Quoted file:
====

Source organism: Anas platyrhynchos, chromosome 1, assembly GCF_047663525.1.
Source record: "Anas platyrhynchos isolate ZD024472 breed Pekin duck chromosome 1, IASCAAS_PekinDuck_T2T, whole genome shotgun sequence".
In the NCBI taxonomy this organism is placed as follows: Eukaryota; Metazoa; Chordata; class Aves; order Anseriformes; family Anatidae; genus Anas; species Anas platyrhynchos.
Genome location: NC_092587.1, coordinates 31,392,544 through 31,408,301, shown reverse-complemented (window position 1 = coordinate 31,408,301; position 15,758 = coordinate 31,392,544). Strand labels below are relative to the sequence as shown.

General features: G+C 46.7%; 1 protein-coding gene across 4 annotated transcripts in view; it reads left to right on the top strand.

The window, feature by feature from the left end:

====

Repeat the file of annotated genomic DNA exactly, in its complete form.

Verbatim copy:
Source organism: Anas platyrhynchos, chromosome 1, assembly GCF_047663525.1.
Source record: "Anas platyrhynchos isolate ZD024472 breed Pekin duck chromosome 1, IASCAAS_PekinDuck_T2T, whole genome shotgun sequence".
In the NCBI taxonomy this organism is placed as follows: Eukaryota; Metazoa; Chordata; class Aves; order Anseriformes; family Anatidae; genus Anas; species Anas platyrhynchos.
Genome location: NC_092587.1, coordinates 31,392,544 through 31,408,301, shown reverse-complemented (window position 1 = coordinate 31,408,301; position 15,758 = coordinate 31,392,544). Strand labels below are relative to the sequence as shown.

General features: G+C 46.7%; 1 protein-coding gene across 4 annotated transcripts in view; it reads left to right on the top strand.

The window, feature by feature from the left end: